I think the simple answer is everyone is trying to drive sales, absolutely. But I think that because we're able to do more research on our consumer, more data on our consumer, and we have a more distracted consumer, we're realizing we need to do these things.
So we're looking at consumers seeing a few thousand messages per day. We're seeing the fact that we have the ability to track them from an ID standpoint from a mobile device to a display to a car to a home to in-store. The ability allows us to really look at things 360.
I was just meeting with a [retail] client who sees a huge amount of their traffic overlap with another retailer, which is not competitive at all. They're seeing their retail competition overlap and thinking, that's interesting. How do we start looking at their shared consumer audience, and why are they interested in our products right before and right after looking at their direct competition?
They got a lot of insights because they were able to track those customers and message them in mobile, even outdoor and follow them into display and precision TV spots.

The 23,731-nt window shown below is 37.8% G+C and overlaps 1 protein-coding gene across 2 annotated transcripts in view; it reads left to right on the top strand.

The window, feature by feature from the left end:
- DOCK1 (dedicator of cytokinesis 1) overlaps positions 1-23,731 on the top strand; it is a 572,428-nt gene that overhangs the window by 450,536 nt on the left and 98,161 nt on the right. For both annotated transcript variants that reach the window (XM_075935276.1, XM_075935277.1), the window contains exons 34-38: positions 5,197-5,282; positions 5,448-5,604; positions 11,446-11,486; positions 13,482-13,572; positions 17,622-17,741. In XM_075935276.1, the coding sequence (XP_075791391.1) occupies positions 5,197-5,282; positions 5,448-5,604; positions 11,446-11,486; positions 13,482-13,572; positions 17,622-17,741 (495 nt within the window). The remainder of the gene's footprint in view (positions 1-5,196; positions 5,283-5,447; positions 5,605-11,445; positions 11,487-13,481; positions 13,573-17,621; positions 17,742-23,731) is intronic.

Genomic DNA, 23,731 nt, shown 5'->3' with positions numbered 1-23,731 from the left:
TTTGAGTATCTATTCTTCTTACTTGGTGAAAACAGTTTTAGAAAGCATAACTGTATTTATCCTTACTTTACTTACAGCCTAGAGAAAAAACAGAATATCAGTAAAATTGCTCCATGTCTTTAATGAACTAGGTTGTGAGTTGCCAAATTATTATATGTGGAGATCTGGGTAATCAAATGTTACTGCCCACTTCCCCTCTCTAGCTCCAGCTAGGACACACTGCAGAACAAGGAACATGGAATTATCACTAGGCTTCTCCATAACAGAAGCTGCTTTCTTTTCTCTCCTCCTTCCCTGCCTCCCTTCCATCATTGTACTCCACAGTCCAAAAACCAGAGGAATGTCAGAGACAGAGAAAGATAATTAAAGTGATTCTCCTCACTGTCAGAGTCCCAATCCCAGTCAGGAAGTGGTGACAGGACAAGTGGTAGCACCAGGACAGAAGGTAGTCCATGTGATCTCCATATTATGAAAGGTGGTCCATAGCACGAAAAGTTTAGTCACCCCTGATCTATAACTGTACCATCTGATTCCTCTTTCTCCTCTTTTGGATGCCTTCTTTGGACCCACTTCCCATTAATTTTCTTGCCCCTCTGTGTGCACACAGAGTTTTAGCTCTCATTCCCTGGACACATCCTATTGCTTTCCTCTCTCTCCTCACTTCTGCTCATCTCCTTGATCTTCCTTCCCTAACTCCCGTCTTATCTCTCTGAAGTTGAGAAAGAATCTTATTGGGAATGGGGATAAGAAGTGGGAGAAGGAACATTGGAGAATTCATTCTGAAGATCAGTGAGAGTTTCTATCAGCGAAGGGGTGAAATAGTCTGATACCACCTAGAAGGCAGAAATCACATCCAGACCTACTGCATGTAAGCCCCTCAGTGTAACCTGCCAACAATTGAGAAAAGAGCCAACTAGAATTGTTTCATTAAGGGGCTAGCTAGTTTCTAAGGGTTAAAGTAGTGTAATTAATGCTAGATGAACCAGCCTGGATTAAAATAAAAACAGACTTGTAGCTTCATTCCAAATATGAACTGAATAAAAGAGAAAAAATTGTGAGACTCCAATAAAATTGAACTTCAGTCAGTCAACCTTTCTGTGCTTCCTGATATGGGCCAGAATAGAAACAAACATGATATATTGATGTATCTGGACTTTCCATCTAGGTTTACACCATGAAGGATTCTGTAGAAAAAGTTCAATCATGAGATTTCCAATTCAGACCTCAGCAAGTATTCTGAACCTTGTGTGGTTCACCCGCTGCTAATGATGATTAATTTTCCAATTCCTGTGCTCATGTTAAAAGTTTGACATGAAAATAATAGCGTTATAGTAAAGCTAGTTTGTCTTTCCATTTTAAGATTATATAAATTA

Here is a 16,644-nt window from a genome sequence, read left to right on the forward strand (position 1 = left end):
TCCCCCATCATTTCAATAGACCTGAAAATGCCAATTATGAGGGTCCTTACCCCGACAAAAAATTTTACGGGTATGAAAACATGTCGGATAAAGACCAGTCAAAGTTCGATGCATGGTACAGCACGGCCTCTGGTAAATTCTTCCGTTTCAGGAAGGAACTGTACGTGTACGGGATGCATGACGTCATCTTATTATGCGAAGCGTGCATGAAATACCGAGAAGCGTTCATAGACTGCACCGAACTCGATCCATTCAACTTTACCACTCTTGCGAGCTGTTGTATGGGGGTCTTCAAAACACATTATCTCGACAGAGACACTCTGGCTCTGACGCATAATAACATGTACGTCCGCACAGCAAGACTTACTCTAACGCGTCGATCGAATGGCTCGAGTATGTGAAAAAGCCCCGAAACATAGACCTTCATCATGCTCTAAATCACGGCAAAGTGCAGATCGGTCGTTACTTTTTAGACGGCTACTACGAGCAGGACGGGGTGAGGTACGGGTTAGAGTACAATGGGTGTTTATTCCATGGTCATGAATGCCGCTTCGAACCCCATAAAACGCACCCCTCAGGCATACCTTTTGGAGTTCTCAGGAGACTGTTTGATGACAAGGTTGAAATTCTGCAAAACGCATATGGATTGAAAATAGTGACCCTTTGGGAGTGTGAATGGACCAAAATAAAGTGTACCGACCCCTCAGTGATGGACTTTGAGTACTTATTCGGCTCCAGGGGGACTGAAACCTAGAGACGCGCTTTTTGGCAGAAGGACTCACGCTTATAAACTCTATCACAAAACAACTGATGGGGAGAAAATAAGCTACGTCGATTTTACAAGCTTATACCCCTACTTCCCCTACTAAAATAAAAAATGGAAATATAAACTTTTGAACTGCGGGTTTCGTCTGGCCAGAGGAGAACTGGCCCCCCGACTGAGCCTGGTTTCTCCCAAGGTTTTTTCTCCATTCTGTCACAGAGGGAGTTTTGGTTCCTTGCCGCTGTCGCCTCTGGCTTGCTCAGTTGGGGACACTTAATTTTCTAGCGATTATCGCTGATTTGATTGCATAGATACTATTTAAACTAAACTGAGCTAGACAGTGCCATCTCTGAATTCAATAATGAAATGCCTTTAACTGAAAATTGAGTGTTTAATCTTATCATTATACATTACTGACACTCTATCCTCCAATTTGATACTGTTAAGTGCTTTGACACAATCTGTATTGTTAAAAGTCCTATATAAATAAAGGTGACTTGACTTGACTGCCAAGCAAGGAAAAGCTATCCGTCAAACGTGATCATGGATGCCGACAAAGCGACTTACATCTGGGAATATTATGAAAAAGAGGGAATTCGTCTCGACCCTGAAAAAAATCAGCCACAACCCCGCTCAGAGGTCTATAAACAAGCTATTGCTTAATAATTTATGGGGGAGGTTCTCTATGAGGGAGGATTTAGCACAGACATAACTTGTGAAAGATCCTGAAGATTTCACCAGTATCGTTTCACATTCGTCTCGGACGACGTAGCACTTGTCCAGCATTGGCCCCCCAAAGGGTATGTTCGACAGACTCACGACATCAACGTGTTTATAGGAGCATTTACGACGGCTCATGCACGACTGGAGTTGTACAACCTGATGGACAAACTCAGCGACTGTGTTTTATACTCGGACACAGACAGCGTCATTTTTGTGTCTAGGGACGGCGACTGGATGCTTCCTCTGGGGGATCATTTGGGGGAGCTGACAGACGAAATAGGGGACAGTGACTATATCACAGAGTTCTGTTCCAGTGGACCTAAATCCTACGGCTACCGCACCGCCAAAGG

They were able to do it. We were able to traffic it, and we're starting to have much stronger measurement that allows us to look at the value of that consumer and the value of the model for reaching that consumer.
We've been doing 360 for 20 years, but I think you're seeing that more and more in the last 2 or 3 years as you're getting that unique device ID. We always struggled to go from mobile to display to in-store, and now we have such an ability to track that consumer across devices it is allowing us to do that much better.
Jon has been business editor of Broadcasting+Cable since 2010. He focuses on revenue-generating activities, including advertising and distribution, as well as executive intrigue and merger and acquisition activity. Just about any story is fair game, if a dollar sign can make its way into the article. Before B+C, Jon covered the industry for TVWeek, Cable World, Electronic Media, Advertising Age and The New York Post. A native New Yorker, Jon is hiding in plain sight in the suburbs of Chicago.